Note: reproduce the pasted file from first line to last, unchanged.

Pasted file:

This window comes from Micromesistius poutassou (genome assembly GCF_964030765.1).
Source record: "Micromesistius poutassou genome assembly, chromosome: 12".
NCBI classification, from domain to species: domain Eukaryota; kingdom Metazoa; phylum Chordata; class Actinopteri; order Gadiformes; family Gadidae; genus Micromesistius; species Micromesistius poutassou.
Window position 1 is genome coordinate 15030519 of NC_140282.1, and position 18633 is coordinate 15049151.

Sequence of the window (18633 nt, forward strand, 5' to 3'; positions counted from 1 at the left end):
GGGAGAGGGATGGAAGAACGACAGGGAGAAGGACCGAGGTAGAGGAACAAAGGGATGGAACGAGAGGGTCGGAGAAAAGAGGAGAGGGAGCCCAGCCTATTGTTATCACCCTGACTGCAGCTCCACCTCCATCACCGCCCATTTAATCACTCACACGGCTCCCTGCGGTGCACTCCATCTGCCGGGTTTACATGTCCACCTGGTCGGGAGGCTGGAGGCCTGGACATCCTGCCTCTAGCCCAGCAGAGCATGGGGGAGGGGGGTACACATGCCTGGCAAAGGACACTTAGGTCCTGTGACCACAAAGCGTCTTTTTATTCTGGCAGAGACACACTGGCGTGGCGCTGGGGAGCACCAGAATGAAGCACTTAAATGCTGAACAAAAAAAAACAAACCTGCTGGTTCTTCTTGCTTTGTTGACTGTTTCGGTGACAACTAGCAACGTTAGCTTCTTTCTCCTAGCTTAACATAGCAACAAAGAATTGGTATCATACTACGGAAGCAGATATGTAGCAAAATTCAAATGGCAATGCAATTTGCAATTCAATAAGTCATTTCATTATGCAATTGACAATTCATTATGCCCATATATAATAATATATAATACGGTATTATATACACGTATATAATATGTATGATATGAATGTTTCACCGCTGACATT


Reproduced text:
This window comes from Micromesistius poutassou (genome assembly GCF_964030765.1).
Source record: "Micromesistius poutassou genome assembly, chromosome: 12".
NCBI classification, from domain to species: domain Eukaryota; kingdom Metazoa; phylum Chordata; class Actinopteri; order Gadiformes; family Gadidae; genus Micromesistius; species Micromesistius poutassou.
Window position 1 is genome coordinate 15030519 of NC_140282.1, and position 18633 is coordinate 15049151.

Sequence of the window (18633 nt, forward strand, 5' to 3'; positions counted from 1 at the left end):
GGGAGAGGGATGGAAGAACGACAGGGAGAAGGACCGAGGTAGAGGAACAAAGGGATGGAACGAGAGGGTCGGAGAAAAGAGGAGAGGGAGCCCAGCCTATTGTTATCACCCTGACTGCAGCTCCACCTCCATCACCGCCCATTTAATCACTCACACGGCTCCCTGCGGTGCACTCCATCTGCCGGGTTTACATGTCCACCTGGTCGGGAGGCTGGAGGCCTGGACATCCTGCCTCTAGCCCAGCAGAGCATGGGGGAGGGGGGTACACATGCCTGGCAAAGGACACTTAGGTCCTGTGACCACAAAGCGTCTTTTTATTCTGGCAGAGACACACTGGCGTGGCGCTGGGGAGCACCAGAATGAAGCACTTAAATGCTGAACAAAAAAAAACAAACCTGCTGGTTCTTCTTGCTTTGTTGACTGTTTCGGTGACAACTAGCAACGTTAGCTTCTTTCTCCTAGCTTAACATAGCAACAAAGAATTGGTATCATACTACGGAAGCAGATATGTAGCAAAATTCAAATGGCAATGCAATTTGCAATTCAATAAGTCATTTCATTATGCAATTGACAATTCATTATGCCCATATATAATAATATATAATACGGTATTATATACACGTATATAATATGTATGATATGAATGTTTCACCGCTGACATT